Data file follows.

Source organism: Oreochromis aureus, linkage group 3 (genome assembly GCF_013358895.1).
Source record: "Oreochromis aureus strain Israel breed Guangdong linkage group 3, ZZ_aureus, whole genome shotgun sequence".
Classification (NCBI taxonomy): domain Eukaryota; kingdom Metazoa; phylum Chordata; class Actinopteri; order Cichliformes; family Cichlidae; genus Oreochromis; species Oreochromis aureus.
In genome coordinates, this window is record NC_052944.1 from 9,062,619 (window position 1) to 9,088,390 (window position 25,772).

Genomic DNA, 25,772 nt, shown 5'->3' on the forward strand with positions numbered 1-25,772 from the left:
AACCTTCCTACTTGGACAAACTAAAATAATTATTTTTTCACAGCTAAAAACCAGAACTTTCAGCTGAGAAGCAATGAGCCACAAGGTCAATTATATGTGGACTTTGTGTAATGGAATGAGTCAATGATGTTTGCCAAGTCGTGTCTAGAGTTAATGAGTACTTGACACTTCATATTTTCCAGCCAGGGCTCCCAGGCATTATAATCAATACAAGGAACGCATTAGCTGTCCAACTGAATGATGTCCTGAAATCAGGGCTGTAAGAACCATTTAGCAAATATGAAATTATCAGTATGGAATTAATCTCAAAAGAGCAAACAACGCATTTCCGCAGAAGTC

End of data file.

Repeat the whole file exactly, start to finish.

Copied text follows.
Source organism: Oreochromis aureus, linkage group 3 (genome assembly GCF_013358895.1).
Source record: "Oreochromis aureus strain Israel breed Guangdong linkage group 3, ZZ_aureus, whole genome shotgun sequence".
Classification (NCBI taxonomy): domain Eukaryota; kingdom Metazoa; phylum Chordata; class Actinopteri; order Cichliformes; family Cichlidae; genus Oreochromis; species Oreochromis aureus.
In genome coordinates, this window is record NC_052944.1 from 9,062,619 (window position 1) to 9,088,390 (window position 25,772).

Genomic DNA, 25,772 nt, shown 5'->3' on the forward strand with positions numbered 1-25,772 from the left:
AACCTTCCTACTTGGACAAACTAAAATAATTATTTTTTCACAGCTAAAAACCAGAACTTTCAGCTGAGAAGCAATGAGCCACAAGGTCAATTATATGTGGACTTTGTGTAATGGAATGAGTCAATGATGTTTGCCAAGTCGTGTCTAGAGTTAATGAGTACTTGACACTTCATATTTTCCAGCCAGGGCTCCCAGGCATTATAATCAATACAAGGAACGCATTAGCTGTCCAACTGAATGATGTCCTGAAATCAGGGCTGTAAGAACCATTTAGCAAATATGAAATTATCAGTATGGAATTAATCTCAAAAGAGCAAACAACGCATTTCCGCAGAAGTC